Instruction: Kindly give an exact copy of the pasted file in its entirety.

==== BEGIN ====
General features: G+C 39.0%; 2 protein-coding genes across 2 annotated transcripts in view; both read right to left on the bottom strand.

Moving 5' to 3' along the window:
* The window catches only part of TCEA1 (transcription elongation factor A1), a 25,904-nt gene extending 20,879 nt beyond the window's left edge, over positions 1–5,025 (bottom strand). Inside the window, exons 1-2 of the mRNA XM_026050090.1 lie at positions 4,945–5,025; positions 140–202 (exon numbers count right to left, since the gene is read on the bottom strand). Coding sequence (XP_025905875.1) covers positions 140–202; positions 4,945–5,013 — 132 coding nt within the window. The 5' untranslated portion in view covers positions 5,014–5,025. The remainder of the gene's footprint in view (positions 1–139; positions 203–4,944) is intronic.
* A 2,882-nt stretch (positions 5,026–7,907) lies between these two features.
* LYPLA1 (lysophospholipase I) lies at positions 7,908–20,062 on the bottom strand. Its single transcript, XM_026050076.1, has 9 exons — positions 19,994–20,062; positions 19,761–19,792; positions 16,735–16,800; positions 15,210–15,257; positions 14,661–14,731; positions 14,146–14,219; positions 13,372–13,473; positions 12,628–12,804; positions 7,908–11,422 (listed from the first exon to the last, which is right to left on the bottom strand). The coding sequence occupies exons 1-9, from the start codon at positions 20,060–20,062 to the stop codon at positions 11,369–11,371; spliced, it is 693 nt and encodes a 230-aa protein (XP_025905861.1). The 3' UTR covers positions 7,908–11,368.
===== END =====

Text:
General features: G+C 39.0%; 2 protein-coding genes across 2 annotated transcripts in view; both read right to left on the bottom strand.

Moving 5' to 3' along the window:
* The window catches only part of TCEA1 (transcription elongation factor A1), a 25,904-nt gene extending 20,879 nt beyond the window's left edge, over positions 1–5,025 (bottom strand). Inside the window, exons 1-2 of the mRNA XM_026050090.1 lie at positions 4,945–5,025; positions 140–202 (exon numbers count right to left, since the gene is read on the bottom strand). Coding sequence (XP_025905875.1) covers positions 140–202; positions 4,945–5,013 — 132 coding nt within the window. The 5' untranslated portion in view covers positions 5,014–5,025. The remainder of the gene's footprint in view (positions 1–139; positions 203–4,944) is intronic.
* A 2,882-nt stretch (positions 5,026–7,907) lies between these two features.
* LYPLA1 (lysophospholipase I) lies at positions 7,908–20,062 on the bottom strand. Its single transcript, XM_026050076.1, has 9 exons — positions 19,994–20,062; positions 19,761–19,792; positions 16,735–16,800; positions 15,210–15,257; positions 14,661–14,731; positions 14,146–14,219; positions 13,372–13,473; positions 12,628–12,804; positions 7,908–11,422 (listed from the first exon to the last, which is right to left on the bottom strand). The coding sequence occupies exons 1-9, from the start codon at positions 20,060–20,062 to the stop codon at positions 11,369–11,371; spliced, it is 693 nt and encodes a 230-aa protein (XP_025905861.1). The 3' UTR covers positions 7,908–11,368.